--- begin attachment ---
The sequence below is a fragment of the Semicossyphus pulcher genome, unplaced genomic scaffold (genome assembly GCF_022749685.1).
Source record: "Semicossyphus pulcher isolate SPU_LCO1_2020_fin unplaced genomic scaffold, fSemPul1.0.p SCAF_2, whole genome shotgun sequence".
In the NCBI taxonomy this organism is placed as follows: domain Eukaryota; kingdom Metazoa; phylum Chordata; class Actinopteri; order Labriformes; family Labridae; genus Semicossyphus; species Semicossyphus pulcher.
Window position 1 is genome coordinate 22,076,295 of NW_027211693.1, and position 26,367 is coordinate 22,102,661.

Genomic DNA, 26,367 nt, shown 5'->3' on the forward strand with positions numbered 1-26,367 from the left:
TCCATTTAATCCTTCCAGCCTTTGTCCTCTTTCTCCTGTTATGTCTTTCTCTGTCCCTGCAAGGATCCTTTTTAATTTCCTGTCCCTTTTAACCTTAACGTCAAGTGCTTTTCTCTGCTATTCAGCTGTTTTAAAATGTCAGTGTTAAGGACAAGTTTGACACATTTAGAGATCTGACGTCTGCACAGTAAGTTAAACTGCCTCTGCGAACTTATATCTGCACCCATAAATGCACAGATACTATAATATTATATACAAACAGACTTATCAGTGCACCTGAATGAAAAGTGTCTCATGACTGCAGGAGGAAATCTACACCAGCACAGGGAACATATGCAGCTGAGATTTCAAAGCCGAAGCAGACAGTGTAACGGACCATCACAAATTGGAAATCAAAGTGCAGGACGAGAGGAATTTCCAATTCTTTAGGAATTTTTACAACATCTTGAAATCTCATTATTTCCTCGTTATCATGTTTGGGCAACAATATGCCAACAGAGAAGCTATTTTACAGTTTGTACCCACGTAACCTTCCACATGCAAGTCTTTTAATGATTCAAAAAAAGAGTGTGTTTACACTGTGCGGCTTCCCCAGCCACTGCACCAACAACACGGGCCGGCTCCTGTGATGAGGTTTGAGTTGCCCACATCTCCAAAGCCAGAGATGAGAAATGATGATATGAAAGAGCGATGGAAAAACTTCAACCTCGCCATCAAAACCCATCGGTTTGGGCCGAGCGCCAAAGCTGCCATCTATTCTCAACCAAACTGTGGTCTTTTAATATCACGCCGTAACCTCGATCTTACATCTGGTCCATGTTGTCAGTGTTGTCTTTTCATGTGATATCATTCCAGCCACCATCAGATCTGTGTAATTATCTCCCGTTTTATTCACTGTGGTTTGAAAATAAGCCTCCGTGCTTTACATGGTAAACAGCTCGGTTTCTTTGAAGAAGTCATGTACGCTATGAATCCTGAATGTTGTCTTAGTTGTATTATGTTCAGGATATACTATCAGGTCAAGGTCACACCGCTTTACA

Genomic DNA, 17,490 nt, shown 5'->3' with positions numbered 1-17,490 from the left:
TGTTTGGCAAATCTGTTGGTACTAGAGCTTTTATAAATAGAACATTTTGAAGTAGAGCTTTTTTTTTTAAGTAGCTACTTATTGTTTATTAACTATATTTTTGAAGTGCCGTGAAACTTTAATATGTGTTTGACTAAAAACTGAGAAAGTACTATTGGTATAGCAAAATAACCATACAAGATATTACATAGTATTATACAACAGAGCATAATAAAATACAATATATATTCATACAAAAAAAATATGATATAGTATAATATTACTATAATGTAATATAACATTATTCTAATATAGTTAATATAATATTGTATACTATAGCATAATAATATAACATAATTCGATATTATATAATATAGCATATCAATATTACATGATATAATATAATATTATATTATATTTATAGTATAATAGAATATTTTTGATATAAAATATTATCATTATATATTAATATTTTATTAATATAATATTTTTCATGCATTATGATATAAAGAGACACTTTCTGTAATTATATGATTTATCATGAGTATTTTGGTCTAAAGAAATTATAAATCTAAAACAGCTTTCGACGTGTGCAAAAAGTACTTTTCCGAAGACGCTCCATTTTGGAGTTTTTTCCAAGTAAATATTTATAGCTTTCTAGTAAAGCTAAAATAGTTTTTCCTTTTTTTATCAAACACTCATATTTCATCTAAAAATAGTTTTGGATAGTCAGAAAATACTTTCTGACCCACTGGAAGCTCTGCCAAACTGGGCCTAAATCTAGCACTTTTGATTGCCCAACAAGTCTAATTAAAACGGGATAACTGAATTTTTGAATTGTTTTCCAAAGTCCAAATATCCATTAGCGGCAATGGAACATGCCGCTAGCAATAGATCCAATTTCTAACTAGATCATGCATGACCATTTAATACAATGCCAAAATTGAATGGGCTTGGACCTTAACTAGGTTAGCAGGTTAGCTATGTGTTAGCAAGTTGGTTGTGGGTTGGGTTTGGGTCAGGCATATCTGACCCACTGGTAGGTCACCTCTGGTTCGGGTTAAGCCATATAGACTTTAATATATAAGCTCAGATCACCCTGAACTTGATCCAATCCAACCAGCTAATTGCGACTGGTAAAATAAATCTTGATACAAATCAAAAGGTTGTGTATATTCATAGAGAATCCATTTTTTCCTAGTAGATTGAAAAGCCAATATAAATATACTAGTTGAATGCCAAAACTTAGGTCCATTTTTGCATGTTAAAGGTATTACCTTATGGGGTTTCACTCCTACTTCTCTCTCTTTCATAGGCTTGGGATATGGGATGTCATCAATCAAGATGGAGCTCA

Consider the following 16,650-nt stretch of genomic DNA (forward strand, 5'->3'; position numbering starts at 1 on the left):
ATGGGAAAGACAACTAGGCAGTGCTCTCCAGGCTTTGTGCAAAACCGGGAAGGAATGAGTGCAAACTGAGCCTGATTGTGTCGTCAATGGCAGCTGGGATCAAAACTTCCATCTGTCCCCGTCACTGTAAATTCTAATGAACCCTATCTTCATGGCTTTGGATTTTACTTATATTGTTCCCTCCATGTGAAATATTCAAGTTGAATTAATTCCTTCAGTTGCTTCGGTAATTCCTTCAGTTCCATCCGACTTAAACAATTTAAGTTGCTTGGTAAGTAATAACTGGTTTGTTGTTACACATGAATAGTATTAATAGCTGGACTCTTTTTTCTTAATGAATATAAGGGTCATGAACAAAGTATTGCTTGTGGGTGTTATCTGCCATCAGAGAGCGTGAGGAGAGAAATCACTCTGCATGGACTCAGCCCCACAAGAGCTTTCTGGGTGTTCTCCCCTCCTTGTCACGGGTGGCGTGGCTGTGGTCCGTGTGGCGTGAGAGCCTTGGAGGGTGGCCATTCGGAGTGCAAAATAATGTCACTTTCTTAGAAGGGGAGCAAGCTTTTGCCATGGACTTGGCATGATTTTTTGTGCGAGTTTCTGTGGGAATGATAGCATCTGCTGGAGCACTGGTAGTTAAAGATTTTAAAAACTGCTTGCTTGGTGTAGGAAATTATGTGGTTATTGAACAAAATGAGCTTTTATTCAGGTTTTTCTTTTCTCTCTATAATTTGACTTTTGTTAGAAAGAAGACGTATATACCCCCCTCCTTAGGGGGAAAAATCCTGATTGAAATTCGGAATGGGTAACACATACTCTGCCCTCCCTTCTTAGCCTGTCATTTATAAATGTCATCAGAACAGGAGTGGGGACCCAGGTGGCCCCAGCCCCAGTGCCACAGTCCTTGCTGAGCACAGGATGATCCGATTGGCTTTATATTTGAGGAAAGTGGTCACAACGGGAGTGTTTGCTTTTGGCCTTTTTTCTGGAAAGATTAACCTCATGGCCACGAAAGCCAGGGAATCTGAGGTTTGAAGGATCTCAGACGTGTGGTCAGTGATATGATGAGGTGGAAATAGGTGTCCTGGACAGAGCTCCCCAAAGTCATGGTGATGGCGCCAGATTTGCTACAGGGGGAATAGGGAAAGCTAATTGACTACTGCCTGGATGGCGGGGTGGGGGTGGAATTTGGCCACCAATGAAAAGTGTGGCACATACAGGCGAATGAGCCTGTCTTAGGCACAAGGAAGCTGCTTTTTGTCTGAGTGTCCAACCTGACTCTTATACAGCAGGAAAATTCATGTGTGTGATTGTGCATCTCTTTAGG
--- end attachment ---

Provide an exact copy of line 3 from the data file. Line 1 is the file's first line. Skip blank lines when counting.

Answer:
In the NCBI taxonomy this organism is placed as follows: domain Eukaryota; kingdom Metazoa; phylum Chordata; class Actinopteri; order Labriformes; family Labridae; genus Semicossyphus; species Semicossyphus pulcher.